Paris Taxi Talk


When the Parisian I met in St. Suzanne asked me about the differences between New York and Paris, I forgot to mention taxis. Anyone who has tried to catch a taxi in Paris knows exactly what I’m talking about. With supposedly 15,000 taxis in town (this was the number quoted on one site), you’d think it shouldn’t be too difficult. I am convinced there are only two ways to go about catching a cab. Either you call up Taxi Bleu (www.taxi-bleus.com) or you head for a five-star hotel. There are supposedly hundreds of taxi stands (in the 400s). All I’m looking for is one. Sure, there are taxis all over the place – and every single one of them is full.
You cannot hail a cab. If you have more than three people in your group, the taxi driver may choose not to take you. Depending on where you’re going, he may choose not to take you (this is also true in NYC but probably because the cab driver you stopped isn’t ‘really’ a cab driver – but that’s another story).
A cab is available if it’s taxi sign is lit up (yellow light), but there are three minisicule lights beneath the taxi sign: A, B, and C lights. If one of these three lights is on, the cab driver already has a fare.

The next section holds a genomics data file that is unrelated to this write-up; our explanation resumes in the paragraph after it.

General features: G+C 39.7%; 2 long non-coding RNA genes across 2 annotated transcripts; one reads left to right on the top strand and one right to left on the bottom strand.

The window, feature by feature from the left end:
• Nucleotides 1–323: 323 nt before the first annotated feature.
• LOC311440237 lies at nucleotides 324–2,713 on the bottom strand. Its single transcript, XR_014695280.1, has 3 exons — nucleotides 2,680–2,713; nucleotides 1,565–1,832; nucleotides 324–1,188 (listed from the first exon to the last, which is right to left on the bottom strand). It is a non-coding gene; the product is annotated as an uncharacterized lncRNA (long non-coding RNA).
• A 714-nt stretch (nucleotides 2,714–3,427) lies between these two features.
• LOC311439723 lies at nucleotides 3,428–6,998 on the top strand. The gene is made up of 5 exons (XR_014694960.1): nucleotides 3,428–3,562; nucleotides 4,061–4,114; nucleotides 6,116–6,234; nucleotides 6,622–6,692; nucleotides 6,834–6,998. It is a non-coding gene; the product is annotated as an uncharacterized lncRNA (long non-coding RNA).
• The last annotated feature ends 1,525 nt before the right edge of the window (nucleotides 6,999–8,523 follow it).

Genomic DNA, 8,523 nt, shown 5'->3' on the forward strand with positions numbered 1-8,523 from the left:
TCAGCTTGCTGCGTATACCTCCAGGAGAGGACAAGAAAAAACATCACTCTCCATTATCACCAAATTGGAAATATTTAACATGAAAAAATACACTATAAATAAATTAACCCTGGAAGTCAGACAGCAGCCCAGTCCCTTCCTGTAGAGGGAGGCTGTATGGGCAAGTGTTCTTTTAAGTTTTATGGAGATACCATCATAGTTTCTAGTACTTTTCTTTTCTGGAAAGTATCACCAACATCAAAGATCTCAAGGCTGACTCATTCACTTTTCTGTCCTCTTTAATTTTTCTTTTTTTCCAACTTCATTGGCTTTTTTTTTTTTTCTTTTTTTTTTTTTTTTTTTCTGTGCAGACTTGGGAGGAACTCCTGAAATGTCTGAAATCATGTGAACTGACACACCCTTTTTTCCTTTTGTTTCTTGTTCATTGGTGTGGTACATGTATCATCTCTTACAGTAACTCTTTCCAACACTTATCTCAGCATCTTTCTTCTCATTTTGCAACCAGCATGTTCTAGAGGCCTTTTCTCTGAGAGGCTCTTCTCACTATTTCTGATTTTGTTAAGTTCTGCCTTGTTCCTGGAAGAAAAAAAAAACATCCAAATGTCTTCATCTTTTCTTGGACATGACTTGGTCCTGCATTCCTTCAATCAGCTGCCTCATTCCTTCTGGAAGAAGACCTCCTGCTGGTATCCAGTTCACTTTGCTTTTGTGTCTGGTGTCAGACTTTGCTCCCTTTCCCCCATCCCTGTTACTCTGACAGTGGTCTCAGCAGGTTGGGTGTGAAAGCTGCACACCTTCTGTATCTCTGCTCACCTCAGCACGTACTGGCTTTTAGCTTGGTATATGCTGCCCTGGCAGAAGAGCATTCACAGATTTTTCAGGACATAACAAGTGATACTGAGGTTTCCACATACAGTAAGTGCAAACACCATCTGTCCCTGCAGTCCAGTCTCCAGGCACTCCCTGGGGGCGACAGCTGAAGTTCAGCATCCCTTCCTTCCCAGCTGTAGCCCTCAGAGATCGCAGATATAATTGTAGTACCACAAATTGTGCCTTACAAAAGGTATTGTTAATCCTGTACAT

If you call up a taxi and he arrives at your door, don’t be surprised if his meter is already running. He starts his meter from the moment that you call in your request. Still, I haven’t figured out how a taxi driver comes up with 8 Euros on his meter when he has only taken ten minutes to show up. How many kilometers can you rack up in ten minutes? I recently took a look at some of the comments about Paris Taxis at Virtual Tourist.com and was surprised and the varying opinions. Some people feel that they’re not so expensive. For us, the taxi is the last resort. Taxi Bleu is the exception, particularly if we’re doing an early morning airport run.
The amazing thing about taxi bleu is the ease with which you can book a cab. Our name and address is already entered into their computers, so that when we call, they know our street address. All we have to do has key in the day and time of day that we need a cab at our doorstep. Pretty simple. I’ve found the Taxi Bleu cab drivers to be dependable and honest.
You need to know that there’s all sorts of ‘extra’ charges that a driver may come up with. Extra charges for each piece of luggage. Extra charges for a fourth person (if the driver decides to take you). Night Fares are higher than day fares. If you go outside of the ‘periph’, into the Paris ‘burbs’ like Boulogne, your fare is switched to a higher rate as soon as you cross the periph. So, don’t be surprised if you get centimed to death. And don’t forget the 10 percent customary tip!
So, what do the French do? They stay with their friends overnight. I am certain that any recent increases in the French population have to be due partly the difficulty of getting back home after a late night on the town.

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